On the topic of Devnet #8, Mario Vega, who is part of the testing team at the Ethereum Foundation, highlighted that the Hive test suite for Cancun EIPs is up to date and ready for use by client teams. The only tests that have not yet been prepared are the ones that will apply to EIP 4788 once specifications are settled around its implementation as a regular contract.
Parithosh Jayanthi, also part of the testing team at the Ethereum Foundation, gave a short update on progress for the Holesky testnet. As background, Holesky is a testnet that developers are designing to replace the existing Goerli testnet. Holesky is expected to go live in mid-September. For the past few weeks, Jayanthi and his team have been running experiments running big validators, that is nodes operating 5,000 validator keys.
For the latest experiment, developers spun-up a testnet with 2.1mn validators spread across 420 nodes. The CPU limits of nodes were reached almost immediately before developers replaced the hardware with more performant machines. The goal is for the Holesky testnet to support 1.5mn validators. However, Jayanthi noted that he was unsure if this would be possible based on the results of their experiments. Jayanthi asked for support triaging the state of their preliminary networks from developers on the call.
Hadrien Croubois, a blockchain engineer at OpenZeppelin, and “lightclient”, a pseudonymous Geth (EL) developer, presented two new EIPs related to the topic of account abstraction.
EIP 5806: Presented by Croubois, this EIP creates a new transaction type that allows externally operated accounts (EOAs) to execute arbitrary code using a delegate call-like mechanism.
EIP 7377: Presented by lightclient, this EIP creates a new transaction type to help migrate assets in an EOAs to a smart contract using a one-time code deployment to the EOA.
Ferrin questioned whether developers were getting ahead of themselves with these EIPs given that in-protocol solutions for enabling account abstraction have yet to be implemented on Ethereum. “These are interesting solutions that open up interesting design space but I think we should take a step back and think if we’ll be served better by deliberate design toward account abstraction,” said Ferrin. On EIP 7377 specifically, Yoav Weiss, a security fellow at the Ethereum Foundation emphasized that the most asked questions around EIP 4337, which is an out-of-protocol solution for account abstraction, is the migration path for an existing EOA into a smart contract. “This is one of the most commonly asked questions with 4337 users and there’s quite a big ecosystem for 4337 users at this point. Very often people ask about migrating an existing account. I’m not very opinionated on how we should do the migration, but we should have some form of migration,” said Weiss.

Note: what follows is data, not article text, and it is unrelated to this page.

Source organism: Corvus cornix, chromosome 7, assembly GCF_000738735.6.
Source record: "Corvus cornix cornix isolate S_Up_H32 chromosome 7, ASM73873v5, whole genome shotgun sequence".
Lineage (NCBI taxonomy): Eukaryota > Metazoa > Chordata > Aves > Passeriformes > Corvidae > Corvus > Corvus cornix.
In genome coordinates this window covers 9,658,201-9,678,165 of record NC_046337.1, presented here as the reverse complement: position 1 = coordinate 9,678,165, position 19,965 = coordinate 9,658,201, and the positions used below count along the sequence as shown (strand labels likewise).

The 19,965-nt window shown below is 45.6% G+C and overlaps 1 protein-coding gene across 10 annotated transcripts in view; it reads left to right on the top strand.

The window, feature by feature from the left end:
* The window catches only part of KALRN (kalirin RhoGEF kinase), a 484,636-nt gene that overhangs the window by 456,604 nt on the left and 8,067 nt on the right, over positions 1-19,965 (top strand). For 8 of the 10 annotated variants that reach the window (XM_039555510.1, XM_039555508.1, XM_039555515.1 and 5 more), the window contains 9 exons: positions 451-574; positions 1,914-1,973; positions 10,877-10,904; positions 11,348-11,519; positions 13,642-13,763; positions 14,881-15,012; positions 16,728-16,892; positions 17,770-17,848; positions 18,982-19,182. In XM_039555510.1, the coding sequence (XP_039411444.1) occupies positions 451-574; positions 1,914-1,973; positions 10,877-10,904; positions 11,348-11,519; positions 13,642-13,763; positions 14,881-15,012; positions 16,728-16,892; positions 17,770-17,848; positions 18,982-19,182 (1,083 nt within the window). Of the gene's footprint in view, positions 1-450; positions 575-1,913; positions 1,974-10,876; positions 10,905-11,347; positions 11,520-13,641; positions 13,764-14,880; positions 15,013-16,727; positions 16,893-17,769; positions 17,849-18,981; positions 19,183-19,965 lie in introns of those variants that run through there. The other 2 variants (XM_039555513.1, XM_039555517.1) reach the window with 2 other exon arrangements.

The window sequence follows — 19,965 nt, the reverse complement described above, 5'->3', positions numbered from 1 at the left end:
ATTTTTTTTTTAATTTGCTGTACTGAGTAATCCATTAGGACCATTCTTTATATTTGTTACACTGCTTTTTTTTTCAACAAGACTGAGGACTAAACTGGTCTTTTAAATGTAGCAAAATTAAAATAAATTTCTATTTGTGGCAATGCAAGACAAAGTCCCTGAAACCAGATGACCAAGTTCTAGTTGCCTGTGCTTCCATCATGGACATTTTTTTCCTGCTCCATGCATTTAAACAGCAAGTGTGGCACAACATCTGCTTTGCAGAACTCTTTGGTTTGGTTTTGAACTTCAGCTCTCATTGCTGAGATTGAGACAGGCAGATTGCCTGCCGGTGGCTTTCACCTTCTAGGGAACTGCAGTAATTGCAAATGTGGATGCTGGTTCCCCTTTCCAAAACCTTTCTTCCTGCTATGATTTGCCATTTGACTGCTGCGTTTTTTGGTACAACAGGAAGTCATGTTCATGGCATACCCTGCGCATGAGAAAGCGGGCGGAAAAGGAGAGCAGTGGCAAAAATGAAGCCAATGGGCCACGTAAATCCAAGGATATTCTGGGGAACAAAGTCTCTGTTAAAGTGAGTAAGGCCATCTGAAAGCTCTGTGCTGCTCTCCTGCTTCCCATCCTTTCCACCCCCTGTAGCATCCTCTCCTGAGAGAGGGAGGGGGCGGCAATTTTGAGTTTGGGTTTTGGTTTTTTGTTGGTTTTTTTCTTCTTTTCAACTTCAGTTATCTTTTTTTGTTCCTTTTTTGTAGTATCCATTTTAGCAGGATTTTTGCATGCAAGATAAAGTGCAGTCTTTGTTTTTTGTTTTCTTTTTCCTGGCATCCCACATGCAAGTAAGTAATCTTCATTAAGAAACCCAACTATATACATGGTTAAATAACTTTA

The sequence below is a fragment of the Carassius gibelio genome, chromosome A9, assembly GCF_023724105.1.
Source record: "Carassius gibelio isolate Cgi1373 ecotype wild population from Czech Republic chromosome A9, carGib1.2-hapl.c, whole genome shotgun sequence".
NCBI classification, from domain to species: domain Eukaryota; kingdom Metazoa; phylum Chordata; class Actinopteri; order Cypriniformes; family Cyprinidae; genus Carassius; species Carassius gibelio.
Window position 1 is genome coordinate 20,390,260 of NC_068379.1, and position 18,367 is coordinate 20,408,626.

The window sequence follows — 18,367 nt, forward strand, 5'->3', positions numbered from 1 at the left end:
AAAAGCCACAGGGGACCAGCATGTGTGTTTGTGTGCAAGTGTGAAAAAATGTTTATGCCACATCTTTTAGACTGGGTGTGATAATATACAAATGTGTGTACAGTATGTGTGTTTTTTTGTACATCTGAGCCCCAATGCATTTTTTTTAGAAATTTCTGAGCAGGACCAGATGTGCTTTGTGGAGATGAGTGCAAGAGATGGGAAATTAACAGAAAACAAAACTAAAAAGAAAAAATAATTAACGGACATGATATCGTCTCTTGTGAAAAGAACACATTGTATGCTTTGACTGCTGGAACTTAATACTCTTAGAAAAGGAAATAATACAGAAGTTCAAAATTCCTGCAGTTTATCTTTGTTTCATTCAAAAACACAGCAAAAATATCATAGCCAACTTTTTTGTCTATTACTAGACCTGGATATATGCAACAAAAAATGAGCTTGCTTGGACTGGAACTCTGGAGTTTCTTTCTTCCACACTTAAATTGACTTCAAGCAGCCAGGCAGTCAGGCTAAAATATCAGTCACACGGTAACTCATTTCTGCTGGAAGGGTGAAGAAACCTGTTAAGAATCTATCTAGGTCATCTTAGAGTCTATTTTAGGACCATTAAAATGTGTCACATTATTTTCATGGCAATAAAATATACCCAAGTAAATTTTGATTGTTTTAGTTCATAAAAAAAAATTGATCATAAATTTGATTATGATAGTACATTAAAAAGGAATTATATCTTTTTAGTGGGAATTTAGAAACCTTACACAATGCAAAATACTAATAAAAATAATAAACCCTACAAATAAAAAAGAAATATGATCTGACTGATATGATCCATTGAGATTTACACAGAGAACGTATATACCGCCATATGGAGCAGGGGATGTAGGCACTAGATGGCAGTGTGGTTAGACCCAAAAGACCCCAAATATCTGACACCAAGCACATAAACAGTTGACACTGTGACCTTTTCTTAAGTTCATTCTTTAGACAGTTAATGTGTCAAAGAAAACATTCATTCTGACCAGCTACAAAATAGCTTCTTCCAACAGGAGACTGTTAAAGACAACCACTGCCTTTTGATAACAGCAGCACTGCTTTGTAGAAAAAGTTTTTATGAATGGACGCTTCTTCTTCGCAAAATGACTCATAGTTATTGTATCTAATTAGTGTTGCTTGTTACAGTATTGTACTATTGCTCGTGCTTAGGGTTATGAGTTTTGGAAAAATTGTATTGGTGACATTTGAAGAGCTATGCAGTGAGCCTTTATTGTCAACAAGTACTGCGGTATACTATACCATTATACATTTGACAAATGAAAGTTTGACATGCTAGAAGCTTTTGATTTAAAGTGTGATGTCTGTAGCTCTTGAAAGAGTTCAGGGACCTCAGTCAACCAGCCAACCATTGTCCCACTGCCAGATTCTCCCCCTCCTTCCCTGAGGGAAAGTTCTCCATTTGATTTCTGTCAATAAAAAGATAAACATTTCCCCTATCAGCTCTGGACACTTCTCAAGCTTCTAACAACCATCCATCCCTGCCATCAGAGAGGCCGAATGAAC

Ansgar Dietrichs was positive about the direction of these EIPs and the conversations they spark about account abstraction features on Ethereum. However, he emphasized that in his view, these proposals were not code changes for implementation “in the very short term, because it has very far-reaching implications,” and a starting point for a longer discussion, not a discussion for “the next hard fork.” Beiko timeboxed the discussion around these two EIPs and encouraged developers to chime in with further comments on the respective Ethereum Magicians forums that have been opened for each proposal.
Verkle Trie Update
Finally, Guillaume Ballet, a Geth (EL) developer, and his colleague Josh Rudolf shared updates on their progress with Verkle Tries. As discussed on prior calls, Verkle Tries are a type of data structure like Merkle Patricia Trees (MPTs). MPTs are used on Ethereum to store and easily verify blockchain state. Vector commitments used in Verkle Tries allow for smaller proof sizes so that Ethereum nodes no longer need to store state data indefinitely. The following is a slide from Guillaume and Rudolf’s presentation that explains the benefits of statelessness on Ethereum:
Caption: Why stateless Ethereum?
Source: Guillaume Ballet and Josh Rudolf
Over the past six months, Ballet and Rudolf have shipped several versions of migrating MPTs to Verkle Tries. Rudolf said that the latest Verkle block processing times have been benchmarked to be 20% slower than MPT block processing times. Rudolf also mentioned that several client teams including Nethermind, Geth, EthereumJS, Erigon, Lighthouse, and Lodestar have been participating in early implementations and testnets. Ballet and Rudolf are now preparing to test their implementation of Verkle Tries in a shadow fork of mainnet Ethereum. They encouraged developers to join in on their Verkle Implementers Calls and their #verkle-trie-migration Discord channel.